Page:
ISTANBUL — Police raids of 16 homes in Ankara and Istanbul, including those of journalists and a former intelligence officer, have been slammed by media colleagues, lawyers and opposition politicians as an “illegal” attempt to silence critical voices, the Hurriyet Daily News reported.
Turkish police conducted the raids Thursday as part of the ongoing Ergenekon case, an investigation into an alleged gang accused to plotting to topple the government.
Among the arrested was also Nedim Sener, an author and investigative reporter at daily Milliyet, who was chosen by the International Press Institute as a World Press Freedom Hero following the publication of his book “The Hrant Dink Murder and Intelligence Lies.”
Arrested was also Ahmet Sik, a prominent journalist who first revealed the “Ozden Ornek Coup Diaries,” which were key pieces of evidence in the original Ergenekon indictment in 2007.
“The searches are against the law. The search warrant does not state what the individuals are being accused of,” said Ankara Bar Association head Metin Feyzioglu, who held a press conference in front of one of the houses during the police raid. He said this lack of detail makes the documents illegal and put everyone in danger of being searched without cause.
“If journalists’ houses and offices are searched in the early hours of the morning without a concrete reason, this shows the [state of] democracy in Turkey must be questioned,” said Kemal Kilicdaroglu, the leader of the main opposition Republican People’s Party, or CHP.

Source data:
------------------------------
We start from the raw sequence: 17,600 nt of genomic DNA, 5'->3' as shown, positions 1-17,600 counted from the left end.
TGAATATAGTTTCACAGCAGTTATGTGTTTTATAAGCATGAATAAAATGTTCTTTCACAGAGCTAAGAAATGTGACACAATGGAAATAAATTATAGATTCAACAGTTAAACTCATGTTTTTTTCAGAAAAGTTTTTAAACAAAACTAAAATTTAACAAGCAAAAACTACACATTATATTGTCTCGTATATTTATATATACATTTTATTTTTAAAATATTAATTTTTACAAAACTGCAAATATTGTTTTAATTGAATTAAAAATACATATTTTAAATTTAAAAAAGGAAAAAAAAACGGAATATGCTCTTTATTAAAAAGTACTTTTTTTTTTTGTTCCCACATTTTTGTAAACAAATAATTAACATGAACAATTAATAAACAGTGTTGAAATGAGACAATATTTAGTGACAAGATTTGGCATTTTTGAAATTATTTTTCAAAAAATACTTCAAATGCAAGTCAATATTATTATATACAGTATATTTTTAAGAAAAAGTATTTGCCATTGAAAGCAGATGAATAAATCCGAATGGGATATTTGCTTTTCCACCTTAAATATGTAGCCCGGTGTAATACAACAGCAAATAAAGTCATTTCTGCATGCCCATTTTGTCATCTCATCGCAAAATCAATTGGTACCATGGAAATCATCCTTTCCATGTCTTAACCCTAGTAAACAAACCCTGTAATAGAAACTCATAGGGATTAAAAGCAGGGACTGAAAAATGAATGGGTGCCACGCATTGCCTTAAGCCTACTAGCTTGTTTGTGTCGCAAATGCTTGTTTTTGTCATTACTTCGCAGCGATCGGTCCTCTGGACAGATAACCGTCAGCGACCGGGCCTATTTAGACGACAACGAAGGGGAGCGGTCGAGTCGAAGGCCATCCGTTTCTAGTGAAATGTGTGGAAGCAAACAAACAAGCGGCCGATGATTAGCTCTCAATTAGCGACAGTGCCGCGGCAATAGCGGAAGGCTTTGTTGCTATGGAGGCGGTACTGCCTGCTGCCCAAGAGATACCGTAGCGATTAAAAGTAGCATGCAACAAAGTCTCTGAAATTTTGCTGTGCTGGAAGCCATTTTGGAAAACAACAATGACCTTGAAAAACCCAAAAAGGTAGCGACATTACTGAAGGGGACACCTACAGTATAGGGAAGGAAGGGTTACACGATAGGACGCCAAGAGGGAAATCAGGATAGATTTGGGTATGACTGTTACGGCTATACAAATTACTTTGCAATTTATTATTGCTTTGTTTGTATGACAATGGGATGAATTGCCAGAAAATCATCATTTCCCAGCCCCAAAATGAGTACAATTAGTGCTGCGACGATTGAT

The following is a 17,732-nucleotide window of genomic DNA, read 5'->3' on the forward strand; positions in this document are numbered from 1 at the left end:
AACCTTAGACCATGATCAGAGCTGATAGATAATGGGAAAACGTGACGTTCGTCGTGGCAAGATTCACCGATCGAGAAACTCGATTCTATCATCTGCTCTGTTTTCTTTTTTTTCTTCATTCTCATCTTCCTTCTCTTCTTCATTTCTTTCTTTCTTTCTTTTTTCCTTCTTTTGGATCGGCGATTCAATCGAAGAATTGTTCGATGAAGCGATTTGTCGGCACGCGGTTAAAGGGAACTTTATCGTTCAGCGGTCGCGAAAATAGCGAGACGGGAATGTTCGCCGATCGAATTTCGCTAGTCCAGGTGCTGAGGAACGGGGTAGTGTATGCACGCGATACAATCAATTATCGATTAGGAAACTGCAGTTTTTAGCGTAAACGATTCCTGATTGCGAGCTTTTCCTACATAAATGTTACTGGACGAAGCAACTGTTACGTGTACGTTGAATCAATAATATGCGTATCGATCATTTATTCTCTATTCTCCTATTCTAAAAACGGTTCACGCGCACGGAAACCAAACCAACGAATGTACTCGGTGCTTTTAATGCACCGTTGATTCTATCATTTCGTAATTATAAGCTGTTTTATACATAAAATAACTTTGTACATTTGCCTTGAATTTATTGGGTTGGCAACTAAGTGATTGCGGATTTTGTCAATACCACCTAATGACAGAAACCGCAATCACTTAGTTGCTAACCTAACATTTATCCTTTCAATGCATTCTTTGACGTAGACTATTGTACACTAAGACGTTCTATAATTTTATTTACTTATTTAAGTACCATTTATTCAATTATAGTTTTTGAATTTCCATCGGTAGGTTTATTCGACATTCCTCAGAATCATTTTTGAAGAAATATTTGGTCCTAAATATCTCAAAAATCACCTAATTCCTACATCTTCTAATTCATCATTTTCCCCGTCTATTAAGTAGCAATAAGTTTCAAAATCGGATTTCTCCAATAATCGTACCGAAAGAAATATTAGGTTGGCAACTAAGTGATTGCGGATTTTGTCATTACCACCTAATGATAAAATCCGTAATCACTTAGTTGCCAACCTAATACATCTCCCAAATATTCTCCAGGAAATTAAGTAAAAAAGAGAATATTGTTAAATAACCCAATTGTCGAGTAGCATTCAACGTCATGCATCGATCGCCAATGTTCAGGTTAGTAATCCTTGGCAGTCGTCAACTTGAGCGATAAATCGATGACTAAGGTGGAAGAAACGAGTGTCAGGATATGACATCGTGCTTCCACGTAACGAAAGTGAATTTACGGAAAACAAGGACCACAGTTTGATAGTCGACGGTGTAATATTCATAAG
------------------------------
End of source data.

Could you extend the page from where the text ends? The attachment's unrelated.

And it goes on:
The current situation is “ridiculous and tragic,” said journalist Ertugrul Mavioglu, noting that Ahmet Sik, one of the journalists whose homes were searched, had been instrumental in opening the Ergenekon case in the first place.
The diaries in Sik’s “Coup Diaries” story for weekly Nokta in 2007, an article that led to the magazine being shut down, were among the key evidence that led to the investigation, Mavioglu said.
It is a very “immoral accusation to place Ahmet Sik next to the ‘deep state’ and Ergenekon,” said Mavioglu, a journalist with daily Radikal and co-author with Sik of a two-volume book about the Ergenekon case. Speaking to the Daily News while in front of Sik’s house as the search continued, he said he cannot compare the situation to anything but McCarthyism.
The “deep state” is an alleged shadow organization of state officials and members of the military within the state. Though many people, including presidents, have claimed its existence, it has never been exactly defined. Some claim the alleged Ergenekon gang is another name for the deep state.

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